Think about the last time you were in a restaurant and the chef came out to ask each customer how they liked the meal. What did you say in the 10 second conversation? Odds are you nodded your head and said the food was great.
What if the chef spent 10 minutes with you, explaining he is trying new recipes and really wants your feedback. Would you be more open and honest with your answers? Sure you would.
What you've just experienced is rapport.
Have you ever tried to establish rapport with someone and got basic, surface responses instead of true feelings? That kind of conversation doesn't do anyone any good.
At the restaurant, I may think that even though I said everything was fine, I really didn't think it was outstanding. I probably won't be back. For the chef, it's better to hear that now so he can take steps to correct the problem.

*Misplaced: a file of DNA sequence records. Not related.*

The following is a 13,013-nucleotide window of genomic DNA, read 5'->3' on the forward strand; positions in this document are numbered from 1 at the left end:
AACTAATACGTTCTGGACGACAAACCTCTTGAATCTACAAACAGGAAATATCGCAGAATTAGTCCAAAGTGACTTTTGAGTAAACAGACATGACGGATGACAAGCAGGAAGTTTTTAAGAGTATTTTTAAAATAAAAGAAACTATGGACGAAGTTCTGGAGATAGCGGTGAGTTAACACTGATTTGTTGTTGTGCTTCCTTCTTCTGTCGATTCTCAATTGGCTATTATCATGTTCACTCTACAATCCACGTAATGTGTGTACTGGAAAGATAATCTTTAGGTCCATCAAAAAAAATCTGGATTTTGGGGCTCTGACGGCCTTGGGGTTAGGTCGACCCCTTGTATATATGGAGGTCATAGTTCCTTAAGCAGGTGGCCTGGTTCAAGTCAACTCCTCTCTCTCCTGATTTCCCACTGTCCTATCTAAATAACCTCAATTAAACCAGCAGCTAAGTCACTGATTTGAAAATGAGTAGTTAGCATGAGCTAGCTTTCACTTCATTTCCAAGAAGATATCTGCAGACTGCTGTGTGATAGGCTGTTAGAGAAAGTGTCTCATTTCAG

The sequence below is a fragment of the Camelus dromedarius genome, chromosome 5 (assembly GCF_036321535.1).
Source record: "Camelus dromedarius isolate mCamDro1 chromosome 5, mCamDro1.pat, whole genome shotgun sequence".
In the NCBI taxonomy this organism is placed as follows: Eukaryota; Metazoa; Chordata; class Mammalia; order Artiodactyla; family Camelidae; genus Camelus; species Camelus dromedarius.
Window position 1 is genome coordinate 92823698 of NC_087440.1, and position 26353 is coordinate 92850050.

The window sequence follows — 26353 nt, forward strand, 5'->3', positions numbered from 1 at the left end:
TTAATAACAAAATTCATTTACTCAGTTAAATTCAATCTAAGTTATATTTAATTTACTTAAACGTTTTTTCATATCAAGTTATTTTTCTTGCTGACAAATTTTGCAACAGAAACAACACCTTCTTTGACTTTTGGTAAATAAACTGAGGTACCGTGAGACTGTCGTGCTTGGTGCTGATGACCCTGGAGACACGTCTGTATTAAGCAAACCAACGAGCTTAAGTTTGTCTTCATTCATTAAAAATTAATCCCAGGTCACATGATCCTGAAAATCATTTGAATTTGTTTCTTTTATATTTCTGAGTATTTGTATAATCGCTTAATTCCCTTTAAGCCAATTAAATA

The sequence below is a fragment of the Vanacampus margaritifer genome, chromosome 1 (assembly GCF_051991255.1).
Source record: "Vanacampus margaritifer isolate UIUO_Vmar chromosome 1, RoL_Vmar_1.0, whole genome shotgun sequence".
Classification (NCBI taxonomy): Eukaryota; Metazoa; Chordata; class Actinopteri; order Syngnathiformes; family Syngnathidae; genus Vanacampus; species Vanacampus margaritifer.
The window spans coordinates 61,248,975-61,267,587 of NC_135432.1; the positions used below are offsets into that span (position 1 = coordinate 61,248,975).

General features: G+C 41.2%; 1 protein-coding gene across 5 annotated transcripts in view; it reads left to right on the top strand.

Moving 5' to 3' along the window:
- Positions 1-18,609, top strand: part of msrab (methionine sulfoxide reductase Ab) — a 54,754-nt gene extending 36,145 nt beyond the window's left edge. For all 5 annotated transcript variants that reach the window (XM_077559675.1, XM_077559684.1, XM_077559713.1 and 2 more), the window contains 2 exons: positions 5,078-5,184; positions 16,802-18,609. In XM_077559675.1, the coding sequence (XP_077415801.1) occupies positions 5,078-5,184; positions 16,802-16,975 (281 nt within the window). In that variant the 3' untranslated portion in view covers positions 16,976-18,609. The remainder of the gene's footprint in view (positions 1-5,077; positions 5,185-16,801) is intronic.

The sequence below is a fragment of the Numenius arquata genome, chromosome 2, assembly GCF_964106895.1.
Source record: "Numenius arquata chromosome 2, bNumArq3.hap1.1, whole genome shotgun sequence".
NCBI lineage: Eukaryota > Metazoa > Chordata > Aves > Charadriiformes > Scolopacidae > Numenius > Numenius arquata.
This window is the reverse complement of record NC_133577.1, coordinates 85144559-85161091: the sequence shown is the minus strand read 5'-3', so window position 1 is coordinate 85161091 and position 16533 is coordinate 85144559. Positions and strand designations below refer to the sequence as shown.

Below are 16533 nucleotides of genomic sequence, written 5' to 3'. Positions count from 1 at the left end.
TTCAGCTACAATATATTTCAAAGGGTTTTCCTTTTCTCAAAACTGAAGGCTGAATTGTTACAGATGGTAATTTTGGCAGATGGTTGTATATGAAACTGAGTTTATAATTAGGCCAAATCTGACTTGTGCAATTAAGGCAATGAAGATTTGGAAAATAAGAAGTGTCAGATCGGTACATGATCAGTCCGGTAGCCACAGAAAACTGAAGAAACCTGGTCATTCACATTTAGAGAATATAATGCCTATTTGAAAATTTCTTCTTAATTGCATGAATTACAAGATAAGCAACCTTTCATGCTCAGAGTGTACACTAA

When building rapport, you should be the kind of person who shows true concern for the customer's needs as opposed to just being pleasant. That is going to help you get inside the customer's mind as you work to get important information.How to build rapport
Connecting with the customer is more than saying hello and answering questions. It's about reading clues from the customer so you can plan how to proceed.
Here are a few tips to remember:
Establishing true rapport saves time and energy. Customers are willing to be direct in discussing their true needs and will provide you with what they need for homeownership.
|John Rymer is the founder of New Home Knowledge, which offers sales training for new home builders and real-estate professionals. He can be reached at email@example.com |